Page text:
1907 – 1972
A distinguished foreign service officer, Magdalen Flexner succeeded in crossing gender barriers to assume professional positions traditionally reserved for men. Living in a time of social restriction and limited opportunity for women, she defined herself as an independent woman, unfazed by the mold society dictated. Her ambition refused to deny her intelligence its full potential.
Born in Watervliet, New York, on July 11, 1907, to Otto Glaser and Anna Munro, Magdalen Glaser was raised in New York. After graduating from the Emma Willard School in Troy in 1924, she left New York to attend Bryn Mawr College in Pennsylvania, where she received her bachelor’s degree in 1928. She served as the warden of Bryn Mawr from 1930 to 1932, the year she married William Flexner, the son of Simon Flexner of the Rockefeller Institute. Her education, however, did not end with Bryn Mawr. She received her LL.B from Cornell University in 1947, a year after she divorced her husband.
As a single, childless woman, Flexner focused her energy and talents on her career. From 1947 to 1948, she worked as a law clerk at the U.S. 5th Circuit Court of Appeals and, after passing the New York Bar in 1948, went on to be an attorney at the National Labor Relations Board (NLRB). She stayed at the NLRB until 1951, when she moved to the State Department. In 1954, she became the assistant public affairs adviser. Then, in 1955, she joined the foreign service and a year later was appointed American consul in Bordeaux, France. By 1959, she had moved to Paris, where she stayed until 1962 to serve as the deputy United States representative to UNESCO. She stayed in Europe but moved on to England to serve as United States consul in Cardiff, Wales, for one year. In 1965, Flexner was appointed American consul general in Bordeaux, France. She stayed in Bordeaux until 1967.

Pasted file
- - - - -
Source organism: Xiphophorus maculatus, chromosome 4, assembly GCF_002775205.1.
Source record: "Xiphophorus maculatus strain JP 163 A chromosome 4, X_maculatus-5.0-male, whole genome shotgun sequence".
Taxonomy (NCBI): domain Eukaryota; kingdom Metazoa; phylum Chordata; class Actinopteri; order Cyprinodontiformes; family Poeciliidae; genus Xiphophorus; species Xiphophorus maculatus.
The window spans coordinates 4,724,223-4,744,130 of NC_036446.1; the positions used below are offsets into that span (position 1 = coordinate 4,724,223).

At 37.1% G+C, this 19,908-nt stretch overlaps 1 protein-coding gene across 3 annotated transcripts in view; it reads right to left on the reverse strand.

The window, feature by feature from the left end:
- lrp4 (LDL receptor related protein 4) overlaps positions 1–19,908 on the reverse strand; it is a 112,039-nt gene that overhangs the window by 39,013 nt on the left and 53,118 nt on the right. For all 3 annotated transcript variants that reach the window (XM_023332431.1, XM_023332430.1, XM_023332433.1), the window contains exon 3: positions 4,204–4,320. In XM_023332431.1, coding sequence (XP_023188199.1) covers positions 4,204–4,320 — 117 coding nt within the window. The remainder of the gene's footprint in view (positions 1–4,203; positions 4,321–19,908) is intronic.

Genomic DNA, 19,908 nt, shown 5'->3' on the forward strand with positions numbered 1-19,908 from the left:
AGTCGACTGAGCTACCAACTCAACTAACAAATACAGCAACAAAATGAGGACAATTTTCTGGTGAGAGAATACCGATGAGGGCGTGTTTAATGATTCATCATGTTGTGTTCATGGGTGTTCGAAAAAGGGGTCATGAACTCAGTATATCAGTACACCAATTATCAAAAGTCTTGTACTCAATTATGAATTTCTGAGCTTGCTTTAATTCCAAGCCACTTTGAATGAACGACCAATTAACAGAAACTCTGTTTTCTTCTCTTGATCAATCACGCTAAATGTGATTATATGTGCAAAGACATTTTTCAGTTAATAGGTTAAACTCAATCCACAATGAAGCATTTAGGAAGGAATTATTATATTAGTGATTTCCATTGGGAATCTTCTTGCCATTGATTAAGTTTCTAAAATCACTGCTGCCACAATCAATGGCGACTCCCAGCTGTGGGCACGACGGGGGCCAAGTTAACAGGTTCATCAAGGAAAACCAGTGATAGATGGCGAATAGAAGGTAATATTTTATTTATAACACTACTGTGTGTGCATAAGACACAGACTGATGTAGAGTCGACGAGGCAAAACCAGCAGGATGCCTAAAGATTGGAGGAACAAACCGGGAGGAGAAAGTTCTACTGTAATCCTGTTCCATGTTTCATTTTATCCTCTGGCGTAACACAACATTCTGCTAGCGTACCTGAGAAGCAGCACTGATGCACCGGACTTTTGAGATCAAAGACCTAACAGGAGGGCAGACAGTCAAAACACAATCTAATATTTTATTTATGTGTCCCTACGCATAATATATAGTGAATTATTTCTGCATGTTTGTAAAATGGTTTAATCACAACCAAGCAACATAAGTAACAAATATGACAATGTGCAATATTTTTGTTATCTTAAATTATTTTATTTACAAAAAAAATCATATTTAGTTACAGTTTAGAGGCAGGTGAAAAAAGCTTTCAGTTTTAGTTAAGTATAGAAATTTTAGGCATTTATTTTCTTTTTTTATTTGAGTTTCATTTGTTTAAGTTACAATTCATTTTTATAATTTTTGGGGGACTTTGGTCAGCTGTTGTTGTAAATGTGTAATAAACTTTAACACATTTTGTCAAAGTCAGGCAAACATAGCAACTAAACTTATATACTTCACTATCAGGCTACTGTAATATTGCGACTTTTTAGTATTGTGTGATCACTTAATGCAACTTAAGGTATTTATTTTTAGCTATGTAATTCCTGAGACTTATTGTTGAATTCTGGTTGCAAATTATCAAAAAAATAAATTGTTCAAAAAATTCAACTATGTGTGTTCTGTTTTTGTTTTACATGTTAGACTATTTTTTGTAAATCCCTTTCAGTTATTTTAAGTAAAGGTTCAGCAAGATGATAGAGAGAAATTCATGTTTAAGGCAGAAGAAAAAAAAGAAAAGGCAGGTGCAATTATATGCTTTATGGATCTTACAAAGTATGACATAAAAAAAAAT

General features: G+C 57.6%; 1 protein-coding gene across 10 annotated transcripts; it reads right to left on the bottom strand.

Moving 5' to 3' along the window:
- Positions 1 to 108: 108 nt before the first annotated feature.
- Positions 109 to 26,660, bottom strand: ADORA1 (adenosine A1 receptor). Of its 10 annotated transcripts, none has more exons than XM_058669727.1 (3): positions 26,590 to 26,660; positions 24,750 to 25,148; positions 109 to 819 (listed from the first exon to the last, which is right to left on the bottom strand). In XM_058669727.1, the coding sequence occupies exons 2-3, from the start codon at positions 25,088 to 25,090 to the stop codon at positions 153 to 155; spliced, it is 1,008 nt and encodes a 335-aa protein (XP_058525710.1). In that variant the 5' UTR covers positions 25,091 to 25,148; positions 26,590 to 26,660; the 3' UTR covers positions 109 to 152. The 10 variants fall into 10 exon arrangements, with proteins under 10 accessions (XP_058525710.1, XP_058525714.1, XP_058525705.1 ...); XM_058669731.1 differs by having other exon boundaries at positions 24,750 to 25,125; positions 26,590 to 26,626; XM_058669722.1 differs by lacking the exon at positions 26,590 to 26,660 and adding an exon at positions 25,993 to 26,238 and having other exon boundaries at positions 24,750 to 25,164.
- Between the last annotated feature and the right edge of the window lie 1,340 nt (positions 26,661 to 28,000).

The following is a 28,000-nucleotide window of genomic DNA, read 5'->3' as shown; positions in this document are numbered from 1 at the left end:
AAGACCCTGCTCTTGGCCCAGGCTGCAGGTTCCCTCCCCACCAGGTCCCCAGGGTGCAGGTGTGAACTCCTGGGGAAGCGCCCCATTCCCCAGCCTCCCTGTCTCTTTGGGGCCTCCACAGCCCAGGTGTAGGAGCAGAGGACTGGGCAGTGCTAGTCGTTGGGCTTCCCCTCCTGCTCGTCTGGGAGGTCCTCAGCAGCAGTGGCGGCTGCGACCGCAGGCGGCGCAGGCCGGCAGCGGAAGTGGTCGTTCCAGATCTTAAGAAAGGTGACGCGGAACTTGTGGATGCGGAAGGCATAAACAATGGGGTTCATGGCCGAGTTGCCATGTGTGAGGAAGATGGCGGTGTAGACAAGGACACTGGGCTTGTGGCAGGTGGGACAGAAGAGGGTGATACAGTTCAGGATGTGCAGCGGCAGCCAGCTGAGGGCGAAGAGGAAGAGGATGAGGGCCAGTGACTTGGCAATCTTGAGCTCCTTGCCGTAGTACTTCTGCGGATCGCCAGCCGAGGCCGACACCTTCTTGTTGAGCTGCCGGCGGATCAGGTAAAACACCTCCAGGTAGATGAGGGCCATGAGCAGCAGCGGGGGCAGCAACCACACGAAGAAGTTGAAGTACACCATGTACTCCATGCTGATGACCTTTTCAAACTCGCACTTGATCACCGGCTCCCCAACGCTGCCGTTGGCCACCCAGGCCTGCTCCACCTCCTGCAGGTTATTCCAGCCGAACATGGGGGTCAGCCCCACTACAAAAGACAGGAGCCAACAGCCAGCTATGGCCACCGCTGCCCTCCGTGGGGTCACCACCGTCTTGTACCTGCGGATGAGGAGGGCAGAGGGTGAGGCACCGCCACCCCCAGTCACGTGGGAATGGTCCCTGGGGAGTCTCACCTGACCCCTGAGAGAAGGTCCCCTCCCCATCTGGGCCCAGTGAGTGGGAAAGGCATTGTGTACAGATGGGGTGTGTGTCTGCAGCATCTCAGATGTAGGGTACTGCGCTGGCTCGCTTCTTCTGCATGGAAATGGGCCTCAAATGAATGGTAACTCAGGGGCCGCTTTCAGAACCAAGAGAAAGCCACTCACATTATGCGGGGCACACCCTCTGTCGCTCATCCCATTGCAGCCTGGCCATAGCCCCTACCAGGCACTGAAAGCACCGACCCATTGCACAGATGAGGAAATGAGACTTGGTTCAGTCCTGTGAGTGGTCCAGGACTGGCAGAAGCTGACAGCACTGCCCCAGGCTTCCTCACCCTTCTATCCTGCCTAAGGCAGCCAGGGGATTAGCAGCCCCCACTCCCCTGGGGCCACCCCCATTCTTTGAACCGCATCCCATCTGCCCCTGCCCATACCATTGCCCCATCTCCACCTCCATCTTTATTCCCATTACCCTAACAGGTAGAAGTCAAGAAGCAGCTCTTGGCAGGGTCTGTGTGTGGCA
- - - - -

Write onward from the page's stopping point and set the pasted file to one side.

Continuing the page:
Flexner’s independence and success trace a lifetime of extraordinary accomplishment. The magnitude of her success can be measured not only in the range of positions she held throughout her life but also in her ability to define herself as a professional equal to her male peers. Her persistent pursuit of success and her consistent hard work defined her as a woman of remarkable accomplishments.
Throughout her life, Magdalen Flexner did not appear to show any particular interest in her Judaism. She died of cancer on April 21, 1972, while she was living in Washington, D.C.
Obituary. NYTimes (April 21, 1972) 42:2; WWWIA 5; Who’s Who of American Women, 6th ed. (1971).